Join us on your lunch break at Virtual 4TH SPACE over six days in July to hear from Concordia students and professors as they discuss their research on sustainability in general and the climate emergency in particular.
Originally scheduled as part of the now postponed cross-disciplinary conference Sustainability and the Climate Crisis, each of these six talks will highlight the varied research Concordians are currently undertaking to tackle the unfolding environmental emergency.
Privately Owned Public Space (POPS) is generally defined as the private provision of public spaces –parks, atriums, arcades, plazas –which emerge out of negotiations between a City and developer, and usually involves a profitable trade-off. In Montreal, negotiations like these usually manifest themselves when a private party seeks approval to deviate from the City’s master zoning plan, e.g. higher density, which then allows the City to review in greater depth the project and make special requests or suggestions before approval. A mechanism initially proposed in New York in the 1960s, incentive zoning was the response to a need for more public spaces in the dense urban centre; POPS policies have grown to be a highly valued mechanism that incentivizes developers to provide public amenities within their privately owned and operated development. There is concern however as to whether the private provision of public goods allows for sustained generalized access and/or public benefit. Yet, little has been examined to date with respect to this issue in Montreal.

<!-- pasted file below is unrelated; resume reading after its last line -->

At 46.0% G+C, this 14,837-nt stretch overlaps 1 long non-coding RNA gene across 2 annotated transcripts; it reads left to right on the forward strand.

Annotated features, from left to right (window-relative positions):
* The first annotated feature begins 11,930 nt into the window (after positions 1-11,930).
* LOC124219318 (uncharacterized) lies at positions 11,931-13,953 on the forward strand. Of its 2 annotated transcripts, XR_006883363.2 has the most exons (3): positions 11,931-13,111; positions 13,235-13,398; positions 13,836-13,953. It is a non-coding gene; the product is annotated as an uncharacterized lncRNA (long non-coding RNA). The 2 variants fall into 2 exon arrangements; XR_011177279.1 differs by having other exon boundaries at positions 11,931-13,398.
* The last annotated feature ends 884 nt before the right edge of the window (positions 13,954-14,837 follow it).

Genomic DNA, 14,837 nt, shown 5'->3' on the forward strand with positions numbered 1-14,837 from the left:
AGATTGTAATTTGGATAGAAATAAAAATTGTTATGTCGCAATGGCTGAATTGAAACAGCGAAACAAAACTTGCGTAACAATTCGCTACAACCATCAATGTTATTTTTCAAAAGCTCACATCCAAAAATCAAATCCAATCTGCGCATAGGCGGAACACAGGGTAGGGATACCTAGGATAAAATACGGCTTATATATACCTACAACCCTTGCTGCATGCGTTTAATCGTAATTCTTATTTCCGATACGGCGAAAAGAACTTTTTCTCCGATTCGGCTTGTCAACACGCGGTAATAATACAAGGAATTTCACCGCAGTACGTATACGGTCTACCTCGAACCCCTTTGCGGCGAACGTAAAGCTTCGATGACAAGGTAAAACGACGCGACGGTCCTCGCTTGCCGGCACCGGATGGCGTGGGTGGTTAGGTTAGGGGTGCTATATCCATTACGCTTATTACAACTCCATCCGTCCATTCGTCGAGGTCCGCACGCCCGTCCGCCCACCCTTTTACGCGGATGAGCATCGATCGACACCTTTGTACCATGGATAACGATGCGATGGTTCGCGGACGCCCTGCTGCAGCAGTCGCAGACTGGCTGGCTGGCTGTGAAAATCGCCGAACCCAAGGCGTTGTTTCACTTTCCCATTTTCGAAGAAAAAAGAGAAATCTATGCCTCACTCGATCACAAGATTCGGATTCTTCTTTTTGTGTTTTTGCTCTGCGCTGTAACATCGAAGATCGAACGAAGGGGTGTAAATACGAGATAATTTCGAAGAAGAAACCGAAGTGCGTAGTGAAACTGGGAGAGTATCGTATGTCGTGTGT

Thus, this study has the aim to better understand whether or not incentive zoning can lead to the provision of quality public amenities in Montreal. The first objective was to analyse the evolution of the legislation governing urban development to identify key mechanisms that allow these negotiations to occur in the first place. Then I looked at specific sites that could be classified as POPS in Montreal; the development agreements for these sites were examined and, where appropriate, I conducted site observations. Lastly, I interviewed key informants to better understand the process during these negotiations. Through this triangulation of methods I illustrate that in Montreal, although city officials have negotiated with private entities for many decades, the City falls short of capitalizing on the potential to require the private sector to provide more public amenities, such as green spaces that could aid in reducing negative environmental consequences of high density urban centres. The scattered nature of Montreal’s legal mechanisms is a primary cause of this loss of potential, as well as causing increased concern about whether equitable access to these spaces can be sustained over time or not. This study attempts to open a discussion on POPS in Montreal and to call for a deeper understanding in order to establish a proper guide for quality POPS in the Montreal context towards a more socially and environmentally sustainable urban future.
Zeynab Yousefzadeh: Using life cycle assessment to identify opportunities for improving the environmental performance in emerging technologies: The case of thermal sprayed coating system for water distribution pipes freeze protection.